2017-09-21 / Front Page

Bill Leopard honored with vacation trip to Fripp Island by Dreams for Veterans

By JANE ELLYN AARON
news editor


Bill and Brenda Leopard were joined by his social worker Shawn Busby with Regional Hospice and of­ficials with the Dreams for Veterans program as he was awarded an all-expenses-paid vacation to Fripp Island, S.C., and honored as a recipient for his service in the army. Bill and Brenda Leopard were joined by his social worker Shawn Busby with Regional Hospice and of­ficials with the Dreams for Veterans program as he was awarded an all-expenses-paid vacation to Fripp Island, S.C., and honored as a recipient for his service in the army. Army Veteran Bill Leopard had the surprise of his life as he was the recipient of a trip to Fripp Island, S.C., when he was selected for the Dreams for Veterans program – an organization that sets to honor the last wishes of United States Veterans.

“That is the most surprised I’ve ever been, and the biggest honor I’ve ever had,” Leopard said. “I hadn’t heard of the Dreams for Veterans before, so I just thought, my Lord, they’ve been thinking about me for 50 years now.”

Born in 1940, Leopard joined the army reserve at the age of 18, and was in the military for eight years – serving on active duty until 1965.


Army veteran Bill Leopard, joined by his wife Brenda, was honored with a special vacation to Fripp Island, S.C., after being selected for the Dreams for Veterans program. Army veteran Bill Leopard, joined by his wife Brenda, was honored with a special vacation to Fripp Island, S.C., after being selected for the Dreams for Veterans program. Having the good fortune of serv­ing in times of peace, Leopard was sent to Germany from 1961-1962. Working in administration, he was in Bamberg with the 3rd Infantry Division and Fulda with the 14th Armored Calvary.

Thinking fondly on his time there, Leopard expressed that his heart truly lies with the German people and the many friendships that he made while there.

“Germany was a great place to be at that time. We were well-re­spected by people there, they were really nice, and we just enjoyed that. I hated being away from home for two years, so you really need all the friends you can get when you’re away like that,” he said. “It’s the experience of a lifetime. I was glad to get back home, but I really had become a German be­ing there so long. Those were very special places.”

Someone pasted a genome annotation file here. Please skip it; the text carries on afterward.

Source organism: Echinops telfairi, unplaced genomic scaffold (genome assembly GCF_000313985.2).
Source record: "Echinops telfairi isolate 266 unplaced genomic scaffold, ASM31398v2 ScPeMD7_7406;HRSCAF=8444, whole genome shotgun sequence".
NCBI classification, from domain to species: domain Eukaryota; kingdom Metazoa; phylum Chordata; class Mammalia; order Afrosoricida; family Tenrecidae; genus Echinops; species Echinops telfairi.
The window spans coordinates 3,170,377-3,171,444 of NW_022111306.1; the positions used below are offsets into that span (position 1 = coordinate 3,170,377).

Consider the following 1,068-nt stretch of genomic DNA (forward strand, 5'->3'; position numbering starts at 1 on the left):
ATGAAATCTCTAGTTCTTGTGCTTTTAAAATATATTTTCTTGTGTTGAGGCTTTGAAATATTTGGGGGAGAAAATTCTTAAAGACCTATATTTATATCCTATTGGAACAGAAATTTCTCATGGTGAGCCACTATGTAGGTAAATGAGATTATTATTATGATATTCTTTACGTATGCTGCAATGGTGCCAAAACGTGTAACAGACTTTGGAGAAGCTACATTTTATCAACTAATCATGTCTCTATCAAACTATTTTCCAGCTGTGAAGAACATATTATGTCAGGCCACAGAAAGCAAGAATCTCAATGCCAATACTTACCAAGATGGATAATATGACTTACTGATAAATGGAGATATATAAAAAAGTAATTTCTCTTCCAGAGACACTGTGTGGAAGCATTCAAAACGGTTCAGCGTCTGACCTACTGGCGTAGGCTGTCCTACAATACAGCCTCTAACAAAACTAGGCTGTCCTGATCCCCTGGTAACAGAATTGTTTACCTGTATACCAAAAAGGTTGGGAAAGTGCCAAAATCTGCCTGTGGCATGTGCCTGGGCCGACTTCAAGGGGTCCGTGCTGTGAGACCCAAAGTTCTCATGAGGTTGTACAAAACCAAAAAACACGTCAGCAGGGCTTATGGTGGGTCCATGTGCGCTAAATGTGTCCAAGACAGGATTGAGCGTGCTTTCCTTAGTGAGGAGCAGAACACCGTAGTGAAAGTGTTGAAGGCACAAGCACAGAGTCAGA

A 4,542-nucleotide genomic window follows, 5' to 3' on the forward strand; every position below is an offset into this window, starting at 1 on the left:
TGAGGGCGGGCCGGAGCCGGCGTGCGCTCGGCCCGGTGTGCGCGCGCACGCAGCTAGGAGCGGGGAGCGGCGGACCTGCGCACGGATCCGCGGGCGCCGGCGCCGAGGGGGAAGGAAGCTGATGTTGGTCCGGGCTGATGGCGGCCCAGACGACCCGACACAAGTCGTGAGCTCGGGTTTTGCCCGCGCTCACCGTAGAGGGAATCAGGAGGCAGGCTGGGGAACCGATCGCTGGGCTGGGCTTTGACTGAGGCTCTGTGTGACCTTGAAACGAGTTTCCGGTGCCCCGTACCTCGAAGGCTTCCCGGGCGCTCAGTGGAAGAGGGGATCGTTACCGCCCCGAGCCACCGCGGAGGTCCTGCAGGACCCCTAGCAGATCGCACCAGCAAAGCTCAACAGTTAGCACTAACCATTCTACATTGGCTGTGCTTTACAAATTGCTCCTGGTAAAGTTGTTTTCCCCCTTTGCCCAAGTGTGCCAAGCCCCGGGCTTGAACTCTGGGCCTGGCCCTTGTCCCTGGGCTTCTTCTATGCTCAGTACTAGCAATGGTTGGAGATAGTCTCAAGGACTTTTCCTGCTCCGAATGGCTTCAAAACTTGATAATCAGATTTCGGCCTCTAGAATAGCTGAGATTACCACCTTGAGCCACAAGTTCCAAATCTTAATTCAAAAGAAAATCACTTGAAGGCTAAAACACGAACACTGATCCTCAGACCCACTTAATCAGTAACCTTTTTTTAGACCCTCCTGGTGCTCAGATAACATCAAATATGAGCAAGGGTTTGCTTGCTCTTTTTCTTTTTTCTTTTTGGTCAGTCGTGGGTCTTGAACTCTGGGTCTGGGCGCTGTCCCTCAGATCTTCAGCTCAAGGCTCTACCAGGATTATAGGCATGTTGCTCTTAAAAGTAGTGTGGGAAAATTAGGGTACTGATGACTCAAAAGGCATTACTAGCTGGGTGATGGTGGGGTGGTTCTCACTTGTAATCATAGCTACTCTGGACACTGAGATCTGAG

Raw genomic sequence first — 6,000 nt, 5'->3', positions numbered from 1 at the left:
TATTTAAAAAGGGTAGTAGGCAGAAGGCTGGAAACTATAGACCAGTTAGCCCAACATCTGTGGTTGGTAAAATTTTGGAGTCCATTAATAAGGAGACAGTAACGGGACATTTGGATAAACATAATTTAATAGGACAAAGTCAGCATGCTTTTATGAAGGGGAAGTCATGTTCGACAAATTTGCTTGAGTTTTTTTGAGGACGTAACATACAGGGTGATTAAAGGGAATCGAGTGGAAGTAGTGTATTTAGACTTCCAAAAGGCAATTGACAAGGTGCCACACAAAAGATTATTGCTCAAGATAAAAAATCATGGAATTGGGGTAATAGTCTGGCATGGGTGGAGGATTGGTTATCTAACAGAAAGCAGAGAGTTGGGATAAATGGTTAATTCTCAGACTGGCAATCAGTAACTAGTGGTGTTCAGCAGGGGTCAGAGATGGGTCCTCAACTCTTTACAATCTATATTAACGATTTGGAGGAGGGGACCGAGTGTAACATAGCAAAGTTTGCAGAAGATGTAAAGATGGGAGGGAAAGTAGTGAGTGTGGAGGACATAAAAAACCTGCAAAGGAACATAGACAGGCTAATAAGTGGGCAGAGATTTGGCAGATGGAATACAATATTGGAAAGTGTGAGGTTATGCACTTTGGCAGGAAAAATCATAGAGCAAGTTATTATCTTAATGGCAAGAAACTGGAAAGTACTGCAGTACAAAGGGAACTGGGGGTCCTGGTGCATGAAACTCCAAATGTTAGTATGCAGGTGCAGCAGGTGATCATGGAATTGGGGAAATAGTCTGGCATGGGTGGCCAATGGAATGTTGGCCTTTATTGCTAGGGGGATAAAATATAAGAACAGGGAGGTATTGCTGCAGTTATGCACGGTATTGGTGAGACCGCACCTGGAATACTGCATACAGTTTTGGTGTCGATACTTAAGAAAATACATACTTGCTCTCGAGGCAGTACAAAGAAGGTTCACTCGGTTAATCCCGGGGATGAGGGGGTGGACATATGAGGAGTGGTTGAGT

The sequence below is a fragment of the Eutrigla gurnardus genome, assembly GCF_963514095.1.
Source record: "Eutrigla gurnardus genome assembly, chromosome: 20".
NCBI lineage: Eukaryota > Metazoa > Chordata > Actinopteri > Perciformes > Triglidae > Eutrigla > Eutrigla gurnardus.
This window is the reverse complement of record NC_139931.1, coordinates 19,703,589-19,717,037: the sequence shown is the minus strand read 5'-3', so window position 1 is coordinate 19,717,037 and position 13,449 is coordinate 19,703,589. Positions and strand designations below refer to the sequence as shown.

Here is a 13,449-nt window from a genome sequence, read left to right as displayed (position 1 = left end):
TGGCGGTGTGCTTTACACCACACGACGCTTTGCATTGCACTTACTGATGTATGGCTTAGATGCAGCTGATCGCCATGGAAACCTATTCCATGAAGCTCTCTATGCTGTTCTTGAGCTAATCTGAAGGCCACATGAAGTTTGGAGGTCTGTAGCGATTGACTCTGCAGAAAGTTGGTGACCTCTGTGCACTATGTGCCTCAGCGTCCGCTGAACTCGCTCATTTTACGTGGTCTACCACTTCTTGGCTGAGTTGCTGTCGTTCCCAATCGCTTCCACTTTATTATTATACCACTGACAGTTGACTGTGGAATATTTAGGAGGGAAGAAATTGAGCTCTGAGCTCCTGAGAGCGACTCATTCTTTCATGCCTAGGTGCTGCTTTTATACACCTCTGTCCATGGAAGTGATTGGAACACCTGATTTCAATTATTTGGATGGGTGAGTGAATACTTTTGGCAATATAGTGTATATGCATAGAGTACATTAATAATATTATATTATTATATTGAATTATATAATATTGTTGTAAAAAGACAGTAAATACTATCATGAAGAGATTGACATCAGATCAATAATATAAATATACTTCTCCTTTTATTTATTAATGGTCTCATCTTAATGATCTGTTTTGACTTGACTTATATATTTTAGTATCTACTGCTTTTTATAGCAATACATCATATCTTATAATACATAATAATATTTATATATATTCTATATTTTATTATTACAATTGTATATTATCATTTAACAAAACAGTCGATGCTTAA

Chuckling, he even reminisced on the times he and his army counterparts smuggled alcohol and cigarettes into the local pubs. Paying the night’s barkeep an easy $20 for a setup, Leopard depicted a lively nightlife of American and German camaraderie.

“If we showed up, so would the German young people,” Leopard said.

To this day, he actively encour­ages others to visit the country.

Leopard was recommended to the Dreams for Veterans program in secret by his social worker Shawn Busby with Regency Hos­pice care.

“She would casually ask us ques­tions about vacations, like where we liked to go, what we liked to do, that type of thing,” Leopard’s wife Brenda explained. “She finally told us that she wanted to offer us up for the ‘Dream Vacation’ – We were so shocked so I just said ‘why us?’ and she said, ‘why not y’all?’”

“We couldn’t believe it,” she said.

At no small gesture, the criteria to become a “Dream Recipient” is of the highest standards. It is open to U.S. military veterans who served from World War II to the Iraq and Afghanistan Wars, those who served during peacetime, or who currently serve on active duty, the Reserve, and National Guard.

Dreams for Veterans, a part of the Dream Foundation in Cali­fornia, honors veterans’ service by fulfilling their final dream by providing them, their families, and caregivers inspiration, comfort, and closure at the end of life.

Leopard was visited person­ally by officials with the program and awarded with a package and special medallion for his service. Almost speechless, Leopard re­marked, “It’s been 50 years since I got my last medals and here they came giving me a medallion.”

As a recipient, Leopard was pro­vided an all-expenses-paid trip to Fripp Island, a location they picked due to logistical reasons circulating around his dialysis treatments.

However, Leopard remarked that he thinks of Fripp fondly, having visited its sandy beaches for over 40 years, and returning to its shores was very special to him.

“It’s an honor, but a lot more veterans could be selected, so for me to be selected out of millions of veterans is very humbling,” Leop­ard said. “I’m just fortunate to be selected, because I never dreamed of such a thing.

“What a lot of these men went through just for us to be where we are today is just phenomenal. For me to make it through life when all of these others did not and they’re now laying in their graves – those are your real heroes. The very least we can do now is display the flag proudly and salute them for their service,” he said.

Leopard and his wife Brenda, a Lincoln County native, have three children, Chris Leopard and his wife Bkay, Lisa Fearneyhough and her husband Lance, and Paula Henderson and her husband Brian, along with several grandchildren.

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